Most guitars feature an adjustable truss rod that can be tightened to introduce relief, or bow into the neck. Most guitars don’t play that well without a small amount of relief in the neck. Perfectly straight necks are rare on a well setup guitar.
As detailed above, adjusting the truss rod can help alleviate some fret noise, but mostly is used for a playability adjustment. Too little relief in the neck will cause a guitar to play tight, too much relief in the neck and the guitar will have too high of action causing the guitar to be difficult to play and can introduce intonation problems.
Level Frets vs Level Neck
Standard neck adjustments adjust for the top of the frets, or the average of the top of the frets. In a practical sense this makes the most sense as the strings touching the top of the frets is what really matters. These adjustments will go a long way in making your guitar play and sound great.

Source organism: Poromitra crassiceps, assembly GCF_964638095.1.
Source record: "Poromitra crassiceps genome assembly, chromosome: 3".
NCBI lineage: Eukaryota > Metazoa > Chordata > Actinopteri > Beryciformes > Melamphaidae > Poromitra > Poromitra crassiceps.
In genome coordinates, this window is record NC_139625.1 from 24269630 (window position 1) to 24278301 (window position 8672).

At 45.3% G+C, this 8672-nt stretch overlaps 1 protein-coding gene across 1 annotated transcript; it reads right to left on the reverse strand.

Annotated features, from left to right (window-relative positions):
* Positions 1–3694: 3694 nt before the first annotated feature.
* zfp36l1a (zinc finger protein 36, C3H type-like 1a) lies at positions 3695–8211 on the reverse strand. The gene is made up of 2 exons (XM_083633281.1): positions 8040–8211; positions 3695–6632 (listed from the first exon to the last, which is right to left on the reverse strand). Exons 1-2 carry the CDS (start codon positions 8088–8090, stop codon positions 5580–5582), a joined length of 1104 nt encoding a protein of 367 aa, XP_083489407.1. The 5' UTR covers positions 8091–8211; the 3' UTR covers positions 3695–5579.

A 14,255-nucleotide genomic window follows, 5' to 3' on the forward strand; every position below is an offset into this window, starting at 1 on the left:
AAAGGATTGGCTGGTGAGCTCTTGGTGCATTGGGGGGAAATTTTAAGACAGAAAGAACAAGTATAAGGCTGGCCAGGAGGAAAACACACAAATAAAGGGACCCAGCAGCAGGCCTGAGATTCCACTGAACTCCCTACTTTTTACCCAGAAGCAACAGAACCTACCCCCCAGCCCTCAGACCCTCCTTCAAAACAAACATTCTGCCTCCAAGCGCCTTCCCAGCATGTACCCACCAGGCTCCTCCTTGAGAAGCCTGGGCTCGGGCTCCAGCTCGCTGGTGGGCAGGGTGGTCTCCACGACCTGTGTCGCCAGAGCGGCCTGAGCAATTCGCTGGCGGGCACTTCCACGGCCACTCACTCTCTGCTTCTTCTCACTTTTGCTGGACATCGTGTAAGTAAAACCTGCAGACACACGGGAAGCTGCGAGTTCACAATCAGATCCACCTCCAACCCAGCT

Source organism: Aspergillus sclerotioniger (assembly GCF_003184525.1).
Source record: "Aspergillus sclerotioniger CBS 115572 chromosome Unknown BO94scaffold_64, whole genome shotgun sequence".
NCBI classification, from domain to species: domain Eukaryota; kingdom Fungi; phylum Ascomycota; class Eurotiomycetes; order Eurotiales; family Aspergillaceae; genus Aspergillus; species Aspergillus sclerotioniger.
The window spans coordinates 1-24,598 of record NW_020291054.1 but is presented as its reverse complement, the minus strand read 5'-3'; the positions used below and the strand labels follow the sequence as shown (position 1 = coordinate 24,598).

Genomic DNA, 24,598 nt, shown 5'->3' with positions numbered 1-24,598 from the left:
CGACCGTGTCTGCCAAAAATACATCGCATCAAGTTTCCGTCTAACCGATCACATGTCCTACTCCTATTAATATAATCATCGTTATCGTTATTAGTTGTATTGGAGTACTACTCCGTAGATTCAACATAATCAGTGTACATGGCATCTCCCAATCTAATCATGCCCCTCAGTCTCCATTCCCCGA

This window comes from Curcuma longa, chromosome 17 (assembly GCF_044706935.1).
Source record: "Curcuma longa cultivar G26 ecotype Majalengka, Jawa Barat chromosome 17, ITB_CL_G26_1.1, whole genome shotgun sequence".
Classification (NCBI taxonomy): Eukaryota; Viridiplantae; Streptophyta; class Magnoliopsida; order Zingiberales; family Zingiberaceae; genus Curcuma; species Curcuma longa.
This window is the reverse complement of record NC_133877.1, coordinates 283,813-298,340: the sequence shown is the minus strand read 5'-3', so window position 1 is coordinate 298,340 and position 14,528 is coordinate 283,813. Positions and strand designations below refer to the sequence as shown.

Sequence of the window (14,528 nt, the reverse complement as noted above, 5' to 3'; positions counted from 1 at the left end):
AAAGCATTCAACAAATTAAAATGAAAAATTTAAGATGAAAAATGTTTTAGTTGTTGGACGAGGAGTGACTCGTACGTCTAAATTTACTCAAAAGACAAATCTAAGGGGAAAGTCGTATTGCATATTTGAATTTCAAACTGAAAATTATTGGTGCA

However, in order to really understand what is going on with your frets you need to also know what is going on with the fretboard the frets are seated in. By using a notched straightedge, you can first adjust the neck so that the fretboard is as straight as possible. If the fretboard itself isn’t straight, the top of the frets aren’t going to be straight either.
Depending on how much fret material is left, a fret level and dress can compensate for the uneven fretboard. However, at some point the frets will need to be pulled off the neck and the neck re-radiused and leveled so that the frets have a solid foundation.
For most minor adjustments, leveling the top of the frets is all that is needed. However, if you want to learn more about fret work, neck work, and level up your guitar tech skill then a notched straightedge is a must.
When Should I Adjust My Guitar Neck?
Should the neck adjustment be made on a particular schedule? Not necessarily. I adjust the neck of my guitar anytime it needs it. Ok but what does that mean exactly?